The Yuma County Human Trafficking Coalition held a meeting Thursday that was aimed at raising the awareness of human and youth sex trafficking, and what services are available in the community.
Also discussed at the meeting, which was held at the Yuma Main Library and sponsored by the Healing Journey, was the topic of the risk factors of falling prey to trafficking. A special agent from Homeland Security Investigation was the main speaker.
“Do we have a problem with human and youth sex trafficking here in Yuma? Yes,” said Coalition Chair Estrella Fitch, who is also the executive director of the Healing Journey. “The bigger problem is there is not enough awareness that it is happening here.”
Fitch stressed the importance of educating the community about how the victims of sex trafficking are being exploited, adding that while there are no statistics, it is happening in more ways than people can imagine.
“I think education is the key to stopping this from going any further,” Fitch said. “Some adult women were trafficked as juveniles and they went on to be prostitutes.”
The coalition was formed in 2017 and partners with local law enforcement and other agencies to help raise awareness of the issue so parents and guardians can recognize the signs of trafficking.
She said that in many cases juveniles and adults who are trafficked for sex don’t report what happened to them because they think they could be blamed, they are afraid, or they are ashamed of what happened to them.
According to the HSI special agent who spoke at the meeting, children who communicate with strangers online put themselves at great risk because they are easy prey for internet predators. He explained that kids use social networking sites and messaging services, which makes it easy for perpetrators to target them, gather personal information, and make contact.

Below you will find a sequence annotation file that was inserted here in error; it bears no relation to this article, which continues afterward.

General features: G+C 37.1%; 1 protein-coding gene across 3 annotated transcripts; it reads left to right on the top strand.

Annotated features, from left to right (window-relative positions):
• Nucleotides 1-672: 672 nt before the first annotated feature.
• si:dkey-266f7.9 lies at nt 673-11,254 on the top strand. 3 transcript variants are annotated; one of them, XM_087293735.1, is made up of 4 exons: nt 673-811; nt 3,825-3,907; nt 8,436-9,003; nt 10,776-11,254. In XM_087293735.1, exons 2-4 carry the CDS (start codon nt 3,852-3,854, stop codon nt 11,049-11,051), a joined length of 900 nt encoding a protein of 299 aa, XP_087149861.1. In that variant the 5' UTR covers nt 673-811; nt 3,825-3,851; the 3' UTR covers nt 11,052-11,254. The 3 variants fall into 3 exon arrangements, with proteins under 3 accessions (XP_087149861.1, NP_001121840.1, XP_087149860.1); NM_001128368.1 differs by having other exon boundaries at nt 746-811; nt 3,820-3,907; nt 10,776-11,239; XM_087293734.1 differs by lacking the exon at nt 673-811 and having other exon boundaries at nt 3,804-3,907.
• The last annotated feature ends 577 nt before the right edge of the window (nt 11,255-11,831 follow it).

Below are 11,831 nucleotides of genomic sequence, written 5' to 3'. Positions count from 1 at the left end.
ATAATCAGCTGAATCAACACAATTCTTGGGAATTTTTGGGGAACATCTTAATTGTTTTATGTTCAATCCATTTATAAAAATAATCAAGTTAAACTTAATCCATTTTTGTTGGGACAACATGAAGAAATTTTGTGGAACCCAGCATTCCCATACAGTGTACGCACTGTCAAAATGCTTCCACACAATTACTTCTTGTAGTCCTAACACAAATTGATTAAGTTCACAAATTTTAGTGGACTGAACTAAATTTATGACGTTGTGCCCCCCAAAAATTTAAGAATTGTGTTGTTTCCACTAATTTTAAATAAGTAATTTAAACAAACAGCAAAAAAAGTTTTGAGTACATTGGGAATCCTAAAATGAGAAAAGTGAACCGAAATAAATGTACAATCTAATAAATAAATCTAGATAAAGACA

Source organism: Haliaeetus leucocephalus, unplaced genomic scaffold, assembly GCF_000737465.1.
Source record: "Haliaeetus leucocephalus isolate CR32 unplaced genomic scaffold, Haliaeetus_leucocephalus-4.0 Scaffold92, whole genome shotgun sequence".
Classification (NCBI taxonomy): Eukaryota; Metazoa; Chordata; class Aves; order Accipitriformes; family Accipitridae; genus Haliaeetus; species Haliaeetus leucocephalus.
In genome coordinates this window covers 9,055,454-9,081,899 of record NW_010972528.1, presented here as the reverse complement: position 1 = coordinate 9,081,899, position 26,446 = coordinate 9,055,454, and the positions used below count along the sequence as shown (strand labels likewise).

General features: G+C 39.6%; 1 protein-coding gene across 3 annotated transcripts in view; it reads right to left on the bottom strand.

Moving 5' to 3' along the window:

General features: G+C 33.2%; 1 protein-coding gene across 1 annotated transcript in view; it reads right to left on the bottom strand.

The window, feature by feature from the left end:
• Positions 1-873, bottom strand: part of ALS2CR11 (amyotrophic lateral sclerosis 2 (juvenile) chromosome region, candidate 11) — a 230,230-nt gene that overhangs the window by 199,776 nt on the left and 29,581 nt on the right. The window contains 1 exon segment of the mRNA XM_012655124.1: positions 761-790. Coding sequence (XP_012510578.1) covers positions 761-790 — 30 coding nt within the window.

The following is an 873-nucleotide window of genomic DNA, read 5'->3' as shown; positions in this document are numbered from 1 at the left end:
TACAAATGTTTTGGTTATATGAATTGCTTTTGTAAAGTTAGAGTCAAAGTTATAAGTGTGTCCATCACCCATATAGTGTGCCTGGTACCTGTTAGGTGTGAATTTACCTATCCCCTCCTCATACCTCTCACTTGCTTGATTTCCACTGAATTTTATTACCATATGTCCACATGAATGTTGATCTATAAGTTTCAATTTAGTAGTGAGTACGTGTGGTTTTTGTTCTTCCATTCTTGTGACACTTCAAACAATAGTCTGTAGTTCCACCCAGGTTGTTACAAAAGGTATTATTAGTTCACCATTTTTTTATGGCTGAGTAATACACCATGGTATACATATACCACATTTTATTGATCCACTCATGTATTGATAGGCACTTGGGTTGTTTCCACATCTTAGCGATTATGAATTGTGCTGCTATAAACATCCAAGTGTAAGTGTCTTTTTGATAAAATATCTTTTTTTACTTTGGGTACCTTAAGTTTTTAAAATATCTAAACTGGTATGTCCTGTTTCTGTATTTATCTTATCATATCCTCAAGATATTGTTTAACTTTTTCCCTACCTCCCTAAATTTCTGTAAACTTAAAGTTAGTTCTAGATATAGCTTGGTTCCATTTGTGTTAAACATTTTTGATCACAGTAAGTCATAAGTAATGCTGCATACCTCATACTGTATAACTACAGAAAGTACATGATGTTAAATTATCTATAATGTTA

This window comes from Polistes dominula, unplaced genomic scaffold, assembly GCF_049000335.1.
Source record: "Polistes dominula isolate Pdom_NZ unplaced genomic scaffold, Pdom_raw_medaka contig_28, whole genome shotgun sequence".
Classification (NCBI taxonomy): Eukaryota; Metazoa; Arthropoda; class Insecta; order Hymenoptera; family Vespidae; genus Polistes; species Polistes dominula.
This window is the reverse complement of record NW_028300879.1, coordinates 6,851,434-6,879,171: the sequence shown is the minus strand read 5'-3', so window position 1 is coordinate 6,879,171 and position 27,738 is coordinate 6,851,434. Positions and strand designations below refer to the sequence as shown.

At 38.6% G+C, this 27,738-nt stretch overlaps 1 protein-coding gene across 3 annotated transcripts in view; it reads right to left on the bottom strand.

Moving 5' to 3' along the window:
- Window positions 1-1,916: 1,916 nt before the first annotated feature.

Online predators are also now using online computer video games such as Minecraft and Fortnite to target their victims.
“They tend to play the games of the age range of the children they are targeting,” said the agent, whose name is being withheld at the request of the federal agency. “These predators talk to them in their own terminology trying to befriend them and build their trust.”
Once the online predator develops a positive rapport with the child, the grooming process begins. In doing so, the online predator attempts to normalize the sexual behavior they are seeking. For example, they might send the child unsolicited explicit images.
The agent also added that a sex trafficker doesn’t have to be an acquaintance, or a friend. It can also be a family member.
Here in Yuma there have been cases where migrants who crossed the border into the U.S. have reported to Yuma Sector Border Patrol agents that while on their trip here they were forced by family members to be with someone to get food and shelter.
The agent also stated that the Dark Web has made human and sex trafficking easier to conceal because sites are not indexed. It is very difficult for law enforcement to identify the illegal behavior.
“A lot of illegal activity is conducted there,” the agent said. “It is an internet within the internet.”
Fitch said parents should learn the possible warning signs of sex trafficking, such as their child continuously receiving calls or not willing to part with his or her phone.